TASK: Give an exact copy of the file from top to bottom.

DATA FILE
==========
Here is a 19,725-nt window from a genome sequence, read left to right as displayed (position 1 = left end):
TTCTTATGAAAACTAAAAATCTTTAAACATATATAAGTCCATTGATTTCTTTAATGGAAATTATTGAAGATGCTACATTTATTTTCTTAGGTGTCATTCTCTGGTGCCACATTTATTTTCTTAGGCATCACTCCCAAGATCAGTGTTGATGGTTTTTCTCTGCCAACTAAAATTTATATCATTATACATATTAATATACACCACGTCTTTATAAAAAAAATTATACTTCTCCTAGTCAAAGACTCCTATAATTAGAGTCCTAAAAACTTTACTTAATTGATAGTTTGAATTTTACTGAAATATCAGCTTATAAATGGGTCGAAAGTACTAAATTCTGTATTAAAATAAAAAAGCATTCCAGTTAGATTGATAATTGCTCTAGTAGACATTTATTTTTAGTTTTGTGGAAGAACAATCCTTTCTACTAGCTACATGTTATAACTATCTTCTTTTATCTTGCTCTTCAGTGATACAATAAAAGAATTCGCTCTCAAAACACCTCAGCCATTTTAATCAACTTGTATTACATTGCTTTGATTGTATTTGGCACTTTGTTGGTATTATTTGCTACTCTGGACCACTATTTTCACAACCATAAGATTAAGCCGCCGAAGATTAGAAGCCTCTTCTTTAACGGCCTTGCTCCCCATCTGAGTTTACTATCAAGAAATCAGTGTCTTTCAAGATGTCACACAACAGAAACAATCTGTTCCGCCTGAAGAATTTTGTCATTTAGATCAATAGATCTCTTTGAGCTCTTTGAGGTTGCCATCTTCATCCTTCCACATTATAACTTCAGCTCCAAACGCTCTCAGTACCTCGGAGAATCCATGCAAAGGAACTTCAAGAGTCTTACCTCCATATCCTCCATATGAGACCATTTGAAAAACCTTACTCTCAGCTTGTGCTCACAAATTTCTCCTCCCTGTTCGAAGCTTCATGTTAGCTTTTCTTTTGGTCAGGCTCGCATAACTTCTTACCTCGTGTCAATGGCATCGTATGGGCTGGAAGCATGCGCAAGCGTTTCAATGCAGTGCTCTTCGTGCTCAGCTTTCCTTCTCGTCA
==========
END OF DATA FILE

Here is a 19,725-nt window from a genome sequence, read left to right as displayed (position 1 = left end):
TTCTTATGAAAACTAAAAATCTTTAAACATATATAAGTCCATTGATTTCTTTAATGGAAATTATTGAAGATGCTACATTTATTTTCTTAGGTGTCATTCTCTGGTGCCACATTTATTTTCTTAGGCATCACTCCCAAGATCAGTGTTGATGGTTTTTCTCTGCCAACTAAAATTTATATCATTATACATATTAATATACACCACGTCTTTATAAAAAAAATTATACTTCTCCTAGTCAAAGACTCCTATAATTAGAGTCCTAAAAACTTTACTTAATTGATAGTTTGAATTTTACTGAAATATCAGCTTATAAATGGGTCGAAAGTACTAAATTCTGTATTAAAATAAAAAAGCATTCCAGTTAGATTGATAATTGCTCTAGTAGACATTTATTTTTAGTTTTGTGGAAGAACAATCCTTTCTACTAGCTACATGTTATAACTATCTTCTTTTATCTTGCTCTTCAGTGATACAATAAAAGAATTCGCTCTCAAAACACCTCAGCCATTTTAATCAACTTGTATTACATTGCTTTGATTGTATTTGGCACTTTGTTGGTATTATTTGCTACTCTGGACCACTATTTTCACAACCATAAGATTAAGCCGCCGAAGATTAGAAGCCTCTTCTTTAACGGCCTTGCTCCCCATCTGAGTTTACTATCAAGAAATCAGTGTCTTTCAAGATGTCACACAACAGAAACAATCTGTTCCGCCTGAAGAATTTTGTCATTTAGATCAATAGATCTCTTTGAGCTCTTTGAGGTTGCCATCTTCATCCTTCCACATTATAACTTCAGCTCCAAACGCTCTCAGTACCTCGGAGAATCCATGCAAAGGAACTTCAAGAGTCTTACCTCCATATCCTCCATATGAGACCATTTGAAAAACCTTACTCTCAGCTTGTGCTCACAAATTTCTCCTCCCTGTTCGAAGCTTCATGTTAGCTTTTCTTTTGGTCAGGCTCGCATAACTTCTTACCTCGTGTCAATGGCATCGTATGGGCTGGAAGCATGCGCAAGCGTTTCAATGCAGTGCTCTTCGTGCTCAGCTTTCCTTCTCGTCA